After finishing high school, Ahmadinejad went to Elm-o Sanaat University in 1975 to study engineering. Soon the whirlwind of Islamic revolution led by Ayatollah Ruhollah Khomeini swept him from the classroom to the mosque and he joined a generation of firebrand Islamic fundamentalists dedicated to the cause of an Islamic world revolution.

Student activists in Elm-o Sanaat University at the time of the Iranian revolution were dominated by ultra-conservative Islamic fundamentalists. Ahmadinejad soon became one of their leaders and founded the Islamic Students Association in that university after the fall of the Shah’s regime.

In 1979, he became the representative of Elm-o Sanaat students in the Office for Strengthening of Unity Between Universities and Theological Seminaries, which later became known as the OSU. The OSU was set up by Ayatollah Mohammad Beheshti, who was at the time Khomeini’s top confidant and a key figure in the clerical leadership. Beheshti wanted the OSU to organise Islamist students to counter the rapidly rising influence of the opposition Mojahedin-e Khalq (MeK) among university students.

The OSU played a central role in the seizure of the United States embassy in Tehran in November 1979. Members of the OSU central council, who included Ahmadinejad as well as Ibrahim Asgharzadeh, Mohsen (Mahmoud) Mirdamadi, Mohsen Kadivar, Mohsen Aghajari, and Abbas Abdi, were regularly received by Khomeini himself.

According to other OSU officials, when the idea of storming the U.S. embassy in Tehran was raised in the OSU central committee by Mirdamadi and Abdi, Ahmadinejad suggested storming the Soviet embassy at the same time. A decade later, most OSU leaders re-grouped around Khatami but Ahmadinejad remained loyal to the ultra-conservatives.

During the crackdown on universities in 1980, which Khomeini called the “Islamic Cultural Revolution”, Ahmadinejad and the OSU played a critical role in purging dissident lecturers and students many of whom were arrested and later executed. Universities remained closed for three years and Ahmadinejad joined the Revolutionary Guards.

In the early 1980s, Ahmadinejad worked in the “Internal Security” department of the IRGC and earned notoriety as a ruthless interrogator and torturer. According to the state-run website Baztab, allies of outgoing President Mohammad Khatami have revealed that Ahmadinejad worked for some time as an executioner in the notorious Evin Prison, where thousands of political prisoners were executed in the bloody purges of the 1980s.

In 1986, Ahmadinejad became a senior officer in the Special Brigade of the Revolutionary Guards and was stationed in Ramazan Garrison near Kermanshah in western Iran. Ramazan Garrison was the headquarters of the Revolutionary Guards’ “extra-territorial operations”, a euphemism for terrorist attacks beyond Iran’s borders.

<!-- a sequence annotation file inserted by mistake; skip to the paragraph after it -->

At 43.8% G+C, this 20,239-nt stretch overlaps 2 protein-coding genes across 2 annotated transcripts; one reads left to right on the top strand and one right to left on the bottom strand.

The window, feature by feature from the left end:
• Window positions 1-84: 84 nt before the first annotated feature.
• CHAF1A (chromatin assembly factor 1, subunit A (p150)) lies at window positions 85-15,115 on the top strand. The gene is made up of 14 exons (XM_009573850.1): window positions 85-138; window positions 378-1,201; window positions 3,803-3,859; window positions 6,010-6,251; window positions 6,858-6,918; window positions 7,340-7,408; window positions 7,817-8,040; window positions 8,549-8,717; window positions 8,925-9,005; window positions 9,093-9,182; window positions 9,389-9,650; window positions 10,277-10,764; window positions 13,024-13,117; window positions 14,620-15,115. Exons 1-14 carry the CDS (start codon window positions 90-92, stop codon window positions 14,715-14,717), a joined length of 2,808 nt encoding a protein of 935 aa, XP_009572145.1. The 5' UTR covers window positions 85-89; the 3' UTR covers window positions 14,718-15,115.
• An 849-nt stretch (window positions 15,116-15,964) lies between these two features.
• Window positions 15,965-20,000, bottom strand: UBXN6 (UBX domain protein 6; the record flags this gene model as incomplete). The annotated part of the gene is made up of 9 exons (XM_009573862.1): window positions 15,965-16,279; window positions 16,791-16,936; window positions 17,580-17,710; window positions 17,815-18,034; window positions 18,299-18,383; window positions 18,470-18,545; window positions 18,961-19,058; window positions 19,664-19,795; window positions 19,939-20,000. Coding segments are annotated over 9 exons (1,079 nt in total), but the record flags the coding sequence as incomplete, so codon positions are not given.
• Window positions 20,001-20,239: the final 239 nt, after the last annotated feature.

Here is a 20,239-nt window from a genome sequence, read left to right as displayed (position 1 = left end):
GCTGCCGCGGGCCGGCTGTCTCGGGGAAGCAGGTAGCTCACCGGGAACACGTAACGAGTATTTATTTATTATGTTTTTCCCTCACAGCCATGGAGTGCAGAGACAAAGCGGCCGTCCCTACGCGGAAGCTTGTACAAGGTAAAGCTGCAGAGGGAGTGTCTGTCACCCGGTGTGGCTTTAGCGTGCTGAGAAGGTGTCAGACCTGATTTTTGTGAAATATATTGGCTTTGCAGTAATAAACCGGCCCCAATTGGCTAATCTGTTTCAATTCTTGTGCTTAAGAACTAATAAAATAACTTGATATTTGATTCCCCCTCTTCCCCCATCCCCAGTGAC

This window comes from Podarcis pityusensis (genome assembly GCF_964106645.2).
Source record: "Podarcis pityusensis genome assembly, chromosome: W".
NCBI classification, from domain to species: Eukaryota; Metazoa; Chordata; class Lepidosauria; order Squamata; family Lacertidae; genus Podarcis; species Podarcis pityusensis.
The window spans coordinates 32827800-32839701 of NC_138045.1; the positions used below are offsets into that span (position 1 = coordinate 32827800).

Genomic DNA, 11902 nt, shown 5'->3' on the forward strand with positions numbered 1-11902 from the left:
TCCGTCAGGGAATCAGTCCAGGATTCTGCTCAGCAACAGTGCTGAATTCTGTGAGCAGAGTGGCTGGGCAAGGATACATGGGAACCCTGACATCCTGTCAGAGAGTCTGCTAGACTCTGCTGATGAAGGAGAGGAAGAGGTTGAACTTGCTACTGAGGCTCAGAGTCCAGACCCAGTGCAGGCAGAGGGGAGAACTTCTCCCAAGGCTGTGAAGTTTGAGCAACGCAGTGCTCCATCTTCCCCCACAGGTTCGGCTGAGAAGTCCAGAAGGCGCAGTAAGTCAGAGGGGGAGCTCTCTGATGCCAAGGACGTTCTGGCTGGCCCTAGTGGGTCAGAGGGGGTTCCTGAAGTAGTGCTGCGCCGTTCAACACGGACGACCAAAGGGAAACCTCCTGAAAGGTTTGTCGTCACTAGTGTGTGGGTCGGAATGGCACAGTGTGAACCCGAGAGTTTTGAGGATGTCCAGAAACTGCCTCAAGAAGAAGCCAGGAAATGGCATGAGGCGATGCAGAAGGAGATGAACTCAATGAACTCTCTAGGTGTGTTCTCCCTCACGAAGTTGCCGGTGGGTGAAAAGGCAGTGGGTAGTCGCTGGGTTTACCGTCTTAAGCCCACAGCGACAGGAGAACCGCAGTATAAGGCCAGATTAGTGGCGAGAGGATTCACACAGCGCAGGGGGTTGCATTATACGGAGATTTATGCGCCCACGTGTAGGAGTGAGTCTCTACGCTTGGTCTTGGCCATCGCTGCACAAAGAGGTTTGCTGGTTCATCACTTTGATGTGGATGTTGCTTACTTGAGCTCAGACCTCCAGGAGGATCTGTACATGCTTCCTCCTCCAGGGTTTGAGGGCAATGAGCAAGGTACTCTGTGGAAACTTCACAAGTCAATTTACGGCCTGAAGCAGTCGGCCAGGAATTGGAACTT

In Kermanshah, Ahmadinejad became involved in the clerical regime’s terrorist operations abroad and led many “extra-territorial operations of the IRGC”. With the formation of the elite Qods (Jerusalem) Force of the IRGC, Ahmadinejad became one of its senior commanders. He was the mastermind of a series of assassinations in the Middle East and Europe, including the assassination of Iranian Kurdish leader Abdorrahman Qassemlou, who was shot dead by senior officers of the Revolutionary Guards in a Vienna flat in July 1989. Ahmadinejad was a key planner of the attack, according to sources in the Revolutionary Guards.

Ahmadinejad served for four years as the governor of the towns of Maku and Khoy in northwestern Iran. In 1993, he was appointed by Minister of Islamic Culture and Guidance Ali Larijani, a fellow officer of the Revolutionary Guards, as his cultural adviser. Months later, he was appointed as the governor of the newly-created Ardebil Province.

In 1997, the newly-installed Khatami administration removed Ahmadinejad from his post and he returned to Elm-o Sanaat University to teach, but his principal activity was to organize Ansar-e Hezbollah, a radical gang of violent Islamic vigilantes.

Since becoming mayor of Tehran in April 2003, Ahmadinejad has been using his position to build up a strong network of radical Islamic fundamentalists organised as “Abadgaran-e Iran-e Islami” (literally, Developers of an Islamic Iran). Working in close conjunction with the Revolutionary Guard’s, Abadgaran was able to win the municipal elections in 2003 and the parliamentary election in 2004. They owed their victories as much to low turnouts and general disillusionment with the “moderate” faction of the regime as to their well-oiled political and military machinery.

Abadgaran bills itself as a group of young neo-Islamic fundamentalists who want to revive the ideals and policies of the founder of the Islamic Republic, Ayatollah Khomeini. It was one of several ultra-conservative groups that were setup on the orders of Ayatollah Khamenei in order to defeat outgoing President Mohammad Khatami’s faction after the parliamentary elections in February 2000.

Ahmadinejad’s record is typical of the men chosen by Khamenei’s entourage to put a new face on the clerical elite’s ultra-conservative identity. But beyond the shallow façade, few doubt that the Islamic Republic under its new President will move with greater speed and determination along the path of radical policies that include more human rights abuses, continuing sponsorship of terrorism, and the drive to obtain nuclear weapons.